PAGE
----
The Garante’s findings in relation to ChatGPT indicate that where personal data is regarded as being collected directly from individuals, the developer must ensure that it meets its obligations as data controller to identify an appropriate lawful basis, and to provide the information required by GDPR Article 13.

The Garante’s focus on GDPR Article 13 suggests that it considered personal data to have been collected directly from individual data subjects. It is also possible that techniques such as web scraping would involve the collection of data from sources other than the data subjects themselves. In those cases, the relevant transparency obligations would include provision of the information required by GDPR Article 14. Although Article 14(5)(b) provides an exception where “the provision of such information proves impossible or would involve a disproportionate effort”, other data protection authorities (including Poland’s and the UK’s) have emphasised that “impossible” means “impossible”, and not just extremely difficult or expensive, and that it would not be a “disproportionate effort” to provide information to millions of individuals even if, as in the Polish decision, the costs of doing so would outweigh the revenue and profits hoped for from the processing activities.

Data protection authorities are not inclined to treat the acquisition of personal data for AI training models as a special case, meriting less protection than any other form of personal data acquisition. Acquiring data for training models might attract particularly close scrutiny and ever more resolute protection. It is not merely a question of administrative fines or exposure to potential compensation claims; it is a matter of no-go.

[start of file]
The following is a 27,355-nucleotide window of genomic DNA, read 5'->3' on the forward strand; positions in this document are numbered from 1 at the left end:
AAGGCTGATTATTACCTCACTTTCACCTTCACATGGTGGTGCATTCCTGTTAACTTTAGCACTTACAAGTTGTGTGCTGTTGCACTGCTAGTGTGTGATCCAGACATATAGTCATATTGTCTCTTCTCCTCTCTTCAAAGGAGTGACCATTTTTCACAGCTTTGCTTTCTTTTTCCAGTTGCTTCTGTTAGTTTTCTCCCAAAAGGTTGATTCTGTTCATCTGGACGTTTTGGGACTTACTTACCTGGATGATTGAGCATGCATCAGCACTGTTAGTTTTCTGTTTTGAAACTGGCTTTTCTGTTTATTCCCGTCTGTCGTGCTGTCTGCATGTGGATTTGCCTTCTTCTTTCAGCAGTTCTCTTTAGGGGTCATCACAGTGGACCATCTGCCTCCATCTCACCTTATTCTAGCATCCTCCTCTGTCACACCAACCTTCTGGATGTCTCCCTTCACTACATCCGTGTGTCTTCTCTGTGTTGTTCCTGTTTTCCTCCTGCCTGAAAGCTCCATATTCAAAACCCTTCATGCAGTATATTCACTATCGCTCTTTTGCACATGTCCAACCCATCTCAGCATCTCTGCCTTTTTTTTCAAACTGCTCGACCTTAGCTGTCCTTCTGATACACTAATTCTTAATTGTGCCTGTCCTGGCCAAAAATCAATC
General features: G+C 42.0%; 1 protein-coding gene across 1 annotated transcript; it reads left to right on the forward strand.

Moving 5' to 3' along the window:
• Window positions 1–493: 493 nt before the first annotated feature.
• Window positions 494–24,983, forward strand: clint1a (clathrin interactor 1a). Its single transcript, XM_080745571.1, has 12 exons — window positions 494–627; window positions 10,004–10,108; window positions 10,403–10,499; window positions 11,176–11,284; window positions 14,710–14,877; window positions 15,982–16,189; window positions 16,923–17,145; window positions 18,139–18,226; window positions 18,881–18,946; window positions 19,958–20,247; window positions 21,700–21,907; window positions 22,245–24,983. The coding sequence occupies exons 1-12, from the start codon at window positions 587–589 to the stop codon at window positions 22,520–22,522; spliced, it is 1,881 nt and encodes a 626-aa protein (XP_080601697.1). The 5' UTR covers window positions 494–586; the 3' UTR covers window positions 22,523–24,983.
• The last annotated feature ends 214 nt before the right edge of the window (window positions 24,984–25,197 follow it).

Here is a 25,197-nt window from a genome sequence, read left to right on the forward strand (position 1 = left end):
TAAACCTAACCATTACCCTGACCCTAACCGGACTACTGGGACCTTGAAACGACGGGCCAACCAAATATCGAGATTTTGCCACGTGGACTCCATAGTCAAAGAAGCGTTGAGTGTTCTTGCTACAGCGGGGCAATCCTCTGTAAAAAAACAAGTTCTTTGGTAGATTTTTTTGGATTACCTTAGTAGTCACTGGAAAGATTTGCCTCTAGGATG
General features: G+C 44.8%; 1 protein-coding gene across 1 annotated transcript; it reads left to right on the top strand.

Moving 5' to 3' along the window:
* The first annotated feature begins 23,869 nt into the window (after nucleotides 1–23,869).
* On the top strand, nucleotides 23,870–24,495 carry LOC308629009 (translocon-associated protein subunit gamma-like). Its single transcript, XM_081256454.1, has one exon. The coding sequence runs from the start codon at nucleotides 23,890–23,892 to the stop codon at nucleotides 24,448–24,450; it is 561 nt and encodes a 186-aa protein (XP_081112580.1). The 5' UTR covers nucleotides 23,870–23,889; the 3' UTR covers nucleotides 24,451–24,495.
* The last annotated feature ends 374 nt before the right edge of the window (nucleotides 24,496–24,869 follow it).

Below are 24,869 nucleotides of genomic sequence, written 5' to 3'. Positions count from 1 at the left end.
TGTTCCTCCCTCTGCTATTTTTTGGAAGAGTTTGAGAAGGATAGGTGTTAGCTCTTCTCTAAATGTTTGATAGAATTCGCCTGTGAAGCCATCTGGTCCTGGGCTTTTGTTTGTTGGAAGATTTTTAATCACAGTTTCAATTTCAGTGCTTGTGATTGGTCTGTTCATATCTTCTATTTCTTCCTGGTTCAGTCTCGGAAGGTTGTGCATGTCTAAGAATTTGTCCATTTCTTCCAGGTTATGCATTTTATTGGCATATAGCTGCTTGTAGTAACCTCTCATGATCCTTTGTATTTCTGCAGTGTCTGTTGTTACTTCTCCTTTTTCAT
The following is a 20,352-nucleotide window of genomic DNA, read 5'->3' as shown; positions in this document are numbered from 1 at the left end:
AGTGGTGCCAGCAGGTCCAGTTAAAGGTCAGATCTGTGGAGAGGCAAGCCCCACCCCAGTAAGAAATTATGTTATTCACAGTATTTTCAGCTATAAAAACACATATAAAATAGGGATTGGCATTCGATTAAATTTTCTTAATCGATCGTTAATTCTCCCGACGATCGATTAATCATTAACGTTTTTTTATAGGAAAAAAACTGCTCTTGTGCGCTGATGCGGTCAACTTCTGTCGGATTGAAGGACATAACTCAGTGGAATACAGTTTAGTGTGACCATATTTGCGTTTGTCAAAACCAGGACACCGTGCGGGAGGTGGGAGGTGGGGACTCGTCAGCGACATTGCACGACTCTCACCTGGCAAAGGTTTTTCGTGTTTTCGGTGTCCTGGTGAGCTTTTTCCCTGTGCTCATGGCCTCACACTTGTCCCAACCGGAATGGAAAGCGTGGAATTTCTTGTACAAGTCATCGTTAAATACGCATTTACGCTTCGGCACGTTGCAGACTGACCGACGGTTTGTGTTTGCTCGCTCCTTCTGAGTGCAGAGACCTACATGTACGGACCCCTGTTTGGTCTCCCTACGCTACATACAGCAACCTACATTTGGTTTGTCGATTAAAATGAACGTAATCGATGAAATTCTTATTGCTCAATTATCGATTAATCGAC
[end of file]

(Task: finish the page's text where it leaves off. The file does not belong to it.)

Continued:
What Now?

In the days since Italy announced its probe, supervisory authorities in France, Germany and Ireland have contacted the Garante to ask for more information on its findings. Other supervisory authorities around the world, such as in Canada and South Korea, have also launched their own investigations. Privacy activists have embraced the pack, with two complaints lodged with the French supervisory authority in relation to OpenAI. Jean-Noël Barrot, the French Digital Minister, has publicly stated that the platform does not respect privacy laws. He did not, however, go as far as suggesting that France should ban it.

In light of the Garante’s decision, the European Data Protection Board has also launched a dedicated task force on ChatGPT, which is intended “to foster cooperation and to exchange information on possible enforcement actions conducted by data protection authorities”.

And last, but not least, ChatGPT’s founder engaged in a massive communication exercise, visiting a number of EU capitals arguing for a reasonable regulatory framework for generative AI systems (and pointing out that if the framework is too stringent, it might require OpenAI to pull out of the EU).

May (A)I? Still to be seen …